At first, Los Angeles resident Wanita Holmes thought it was her lucky day.
“You are hereby selected to participate in a paid Consumer Research Program in your area of residence as a ‘Mystery Shopper,’ ” the letter began, adding that the assignment could turn into a full-time gig “for a selected few who are able to distinguish themselves in the course of this program.”
Enclosed was a check for $3,950, to be used to buy things at well-known merchants such as Wal-Mart and to test “the effectiveness and efficiency” of money-transfer services such as Western Union and MoneyGram.
“What did I do to deserve this?” a delighted Holmes, 80, asked herself.
The more she thought about it, though, the more she grew suspicious. The check certainly looked real. But she’d never heard of the company sending it to her -- Index Research Program Inc. -- and had no idea why she’d been selected to participate.
Holmes was right to be wary. This is an unusually sophisticated version of a classic scam to dupe people into wiring their money to con artists, often based in Canada.
According to the Federal Trade Commission, fraud losses involving U.S. consumers and Canadian entities totaled $55 million last year.
Steve Baker, an FTC spokesman, said authorities had seen a big increase in fake-check scams in recent months. “It’s really exploded,” he said.
Baker said one reason more people were being victimized by these scams was because the checks were virtually impossible to spot as counterfeit.
“The checks have brought a whole new dimension to this,” he said. “It’s very hard for people to know that this isn’t real.”
In Holmes’ case, the letter she received instructed her to cash the $3,950 check and to use $100 for a purchase at a leading retailer. It told her to test a money-transfer service by wiring $3,350 to one of Index Research Program’s “training agents” and to use $200 to cover any service charges.
The remaining $300 would be Holmes’ to keep as “probation training pay.”
The letter was accompanied by a form that Holmes would fill out detailing her shopping experiences and including all necessary information for the wired funds to be received by the company. A working fax number was provided.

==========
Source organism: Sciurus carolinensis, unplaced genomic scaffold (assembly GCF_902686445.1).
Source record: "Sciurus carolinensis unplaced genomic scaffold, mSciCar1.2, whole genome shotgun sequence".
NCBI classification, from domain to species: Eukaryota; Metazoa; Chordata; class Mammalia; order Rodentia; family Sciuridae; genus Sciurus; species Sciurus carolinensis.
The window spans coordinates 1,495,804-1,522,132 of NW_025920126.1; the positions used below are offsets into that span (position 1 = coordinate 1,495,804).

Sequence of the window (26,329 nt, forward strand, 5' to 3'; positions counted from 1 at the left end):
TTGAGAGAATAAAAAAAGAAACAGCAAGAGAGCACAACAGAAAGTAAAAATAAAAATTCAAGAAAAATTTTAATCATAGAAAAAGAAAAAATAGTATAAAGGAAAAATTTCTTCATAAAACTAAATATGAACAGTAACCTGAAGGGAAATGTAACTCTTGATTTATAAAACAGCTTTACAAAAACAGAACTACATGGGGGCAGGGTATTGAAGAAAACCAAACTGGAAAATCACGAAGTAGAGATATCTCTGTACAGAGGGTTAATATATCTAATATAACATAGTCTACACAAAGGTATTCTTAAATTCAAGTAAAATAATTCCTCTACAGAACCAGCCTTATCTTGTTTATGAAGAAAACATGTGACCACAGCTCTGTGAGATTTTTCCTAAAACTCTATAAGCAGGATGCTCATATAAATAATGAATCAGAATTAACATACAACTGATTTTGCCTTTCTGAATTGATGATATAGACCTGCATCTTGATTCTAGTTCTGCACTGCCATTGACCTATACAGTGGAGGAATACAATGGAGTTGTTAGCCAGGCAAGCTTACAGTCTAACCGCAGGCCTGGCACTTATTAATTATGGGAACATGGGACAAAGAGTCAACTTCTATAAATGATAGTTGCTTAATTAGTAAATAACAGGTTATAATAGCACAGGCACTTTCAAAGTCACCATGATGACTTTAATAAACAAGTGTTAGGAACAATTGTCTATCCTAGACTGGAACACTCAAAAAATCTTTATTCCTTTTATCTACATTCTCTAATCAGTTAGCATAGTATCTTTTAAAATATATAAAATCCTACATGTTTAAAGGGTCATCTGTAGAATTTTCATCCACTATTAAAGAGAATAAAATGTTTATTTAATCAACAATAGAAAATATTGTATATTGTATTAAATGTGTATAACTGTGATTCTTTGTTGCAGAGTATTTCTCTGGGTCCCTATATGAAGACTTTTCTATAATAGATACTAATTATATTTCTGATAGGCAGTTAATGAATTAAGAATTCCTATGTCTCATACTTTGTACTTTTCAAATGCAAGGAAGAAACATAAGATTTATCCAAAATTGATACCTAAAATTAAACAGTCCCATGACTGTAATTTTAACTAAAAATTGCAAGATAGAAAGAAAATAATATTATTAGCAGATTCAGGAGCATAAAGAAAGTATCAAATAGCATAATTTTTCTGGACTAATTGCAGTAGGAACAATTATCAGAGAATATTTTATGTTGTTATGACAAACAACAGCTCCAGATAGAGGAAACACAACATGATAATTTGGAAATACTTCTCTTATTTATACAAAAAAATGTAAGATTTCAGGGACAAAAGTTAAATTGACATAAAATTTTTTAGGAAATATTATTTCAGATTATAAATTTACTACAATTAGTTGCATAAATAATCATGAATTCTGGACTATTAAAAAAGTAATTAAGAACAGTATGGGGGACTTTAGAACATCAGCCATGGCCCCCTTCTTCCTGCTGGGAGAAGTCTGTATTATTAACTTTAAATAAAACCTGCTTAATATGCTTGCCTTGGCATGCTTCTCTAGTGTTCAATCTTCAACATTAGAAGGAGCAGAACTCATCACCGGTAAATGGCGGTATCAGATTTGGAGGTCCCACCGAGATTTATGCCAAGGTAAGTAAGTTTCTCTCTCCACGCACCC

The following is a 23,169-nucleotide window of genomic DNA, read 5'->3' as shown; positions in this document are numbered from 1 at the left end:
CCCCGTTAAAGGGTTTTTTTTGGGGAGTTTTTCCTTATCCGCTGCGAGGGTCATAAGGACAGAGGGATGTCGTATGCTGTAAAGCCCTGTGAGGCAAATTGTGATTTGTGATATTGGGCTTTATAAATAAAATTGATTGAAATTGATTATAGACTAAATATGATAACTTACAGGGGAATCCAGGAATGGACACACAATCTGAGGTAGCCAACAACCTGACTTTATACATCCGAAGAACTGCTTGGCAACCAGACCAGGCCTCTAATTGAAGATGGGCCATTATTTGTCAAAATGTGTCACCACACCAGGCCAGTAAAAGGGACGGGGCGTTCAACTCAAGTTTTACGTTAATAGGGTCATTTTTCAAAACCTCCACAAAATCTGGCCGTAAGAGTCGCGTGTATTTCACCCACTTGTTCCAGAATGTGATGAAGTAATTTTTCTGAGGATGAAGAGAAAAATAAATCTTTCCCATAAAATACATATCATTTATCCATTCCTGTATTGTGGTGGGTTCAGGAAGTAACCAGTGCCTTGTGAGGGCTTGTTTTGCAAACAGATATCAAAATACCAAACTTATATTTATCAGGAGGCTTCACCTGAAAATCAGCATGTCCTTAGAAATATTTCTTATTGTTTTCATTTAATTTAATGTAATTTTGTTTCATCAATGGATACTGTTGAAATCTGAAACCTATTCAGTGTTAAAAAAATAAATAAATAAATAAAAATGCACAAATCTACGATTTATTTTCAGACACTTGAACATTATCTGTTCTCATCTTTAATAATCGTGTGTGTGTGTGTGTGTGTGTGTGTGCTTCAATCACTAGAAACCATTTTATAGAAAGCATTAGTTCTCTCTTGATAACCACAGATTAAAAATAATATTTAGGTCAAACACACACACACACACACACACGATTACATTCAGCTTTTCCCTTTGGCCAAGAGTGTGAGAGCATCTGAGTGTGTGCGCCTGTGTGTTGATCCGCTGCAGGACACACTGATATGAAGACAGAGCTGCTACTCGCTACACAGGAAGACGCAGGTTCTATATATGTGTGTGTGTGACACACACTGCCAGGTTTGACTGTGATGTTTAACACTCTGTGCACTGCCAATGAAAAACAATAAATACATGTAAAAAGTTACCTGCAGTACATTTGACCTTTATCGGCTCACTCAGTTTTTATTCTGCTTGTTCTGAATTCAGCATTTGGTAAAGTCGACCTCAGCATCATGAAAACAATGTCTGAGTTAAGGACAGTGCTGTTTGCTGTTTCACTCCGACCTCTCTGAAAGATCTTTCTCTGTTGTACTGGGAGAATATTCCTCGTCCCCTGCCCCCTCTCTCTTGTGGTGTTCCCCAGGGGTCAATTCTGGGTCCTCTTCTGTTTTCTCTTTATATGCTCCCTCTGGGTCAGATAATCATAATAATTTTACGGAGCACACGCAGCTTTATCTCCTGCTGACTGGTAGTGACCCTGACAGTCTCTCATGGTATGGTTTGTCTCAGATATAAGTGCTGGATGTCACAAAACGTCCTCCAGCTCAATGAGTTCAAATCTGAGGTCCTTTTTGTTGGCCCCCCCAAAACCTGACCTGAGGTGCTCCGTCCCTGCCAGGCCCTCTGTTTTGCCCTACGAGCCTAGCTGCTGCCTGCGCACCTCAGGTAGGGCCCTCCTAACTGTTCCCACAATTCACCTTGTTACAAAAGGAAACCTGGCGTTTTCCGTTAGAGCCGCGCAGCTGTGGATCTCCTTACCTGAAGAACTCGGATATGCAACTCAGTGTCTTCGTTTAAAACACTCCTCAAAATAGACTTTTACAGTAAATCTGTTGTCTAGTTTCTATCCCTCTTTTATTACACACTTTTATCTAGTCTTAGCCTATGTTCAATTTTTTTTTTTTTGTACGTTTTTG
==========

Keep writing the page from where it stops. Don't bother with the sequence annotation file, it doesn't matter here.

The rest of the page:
Baker said the fake-check scam was particularly effective because federal regulations require banks to credit a depositor’s account within a few days of a check being cashed. When the money shows up in their account, many people conclude the check is legitimate.
A week or longer might pass before bank officials determine that the check is actually fraudulent and demand the money back. That means if you’ve spent any of that money, or transferred it abroad, you’re on the hook for the funds.
Another common ploy, Baker said, is for scammers to use an actual bank account -- belonging to someone else -- to make the check seem even more genuine.
The check Holmes received was drawn on a business account at Citizens Bank in Rhode Island. Krista Campbell, a bank spokeswoman, said the check had an actual routing number and an actual account number, belonging to Thelma’s Cafe in Tyrone, Pa.
“It’s a legitimate account,” she said.
Tim Wahl, the owner of Thelma’s Cafe, said he had no idea how the scammer got his checking account number. He said he received the first call about a bogus check about two months ago.
“Since then, I’ve gotten four or five calls from California, calls from Tennessee, Mississippi, Georgia, Alabama, Florida, both Carolinas,” Wahl said.
He said he closed the checking account as soon as the problem started. But banks cashing the phony checks usually don’t find this out until it’s too late.
“I’d like to have about five minutes with whoever is responsible for this,” Wahl grumbled.
The letter Holmes received included a nonexistent Colorado street address and a non-working phone number with a Vancouver area code. The envelope had a Canadian stamp and postmark.
One reason that fraud is easy to perpetrate from elsewhere is that money transfers from the U.S. can be picked up at any Western Union or MoneyGram outlet in a country. Until recently, most such transfers could be received anywhere in the world.
Another problem, the FTC’s Baker said, is that it can be a challenge to persuade Canadian authorities to focus limited law enforcement resources on crimes being perpetrated south of the border.
“Even if you catch any of these people,” he said, “extraditing them from Canada is a very difficult process.”
Basically, it’s up to consumers to protect themselves.
Minneapolis resident Shawn Mosch, 37, and her husband fell for a different version of the fake-check scam in 2002, resulting in a loss of $7,200. This experience led them to create a website, Scam Victims United (www.scam victimsunited.com), where people can share their mishaps and findings.
Contributors to the site have reported receiving nearly identical letters to the one that Holmes got, with only the name of the “Mystery Shopper” company changed.
“This is one of the top scams we’re seeing right now,” Mosch said.
Her advice? Don’t accept any job that doesn’t include a face-to-face interview with your employer. And give any checks received ample time to be deemed legitimate before transferring any cash.
Better still, if you don’t know the sender or the circumstances are unusual, be suspicious of any check you get in the mail.
And for goodness sake, don’t wire money to strangers. Not unless you want to make someone’s day in the Great White North.
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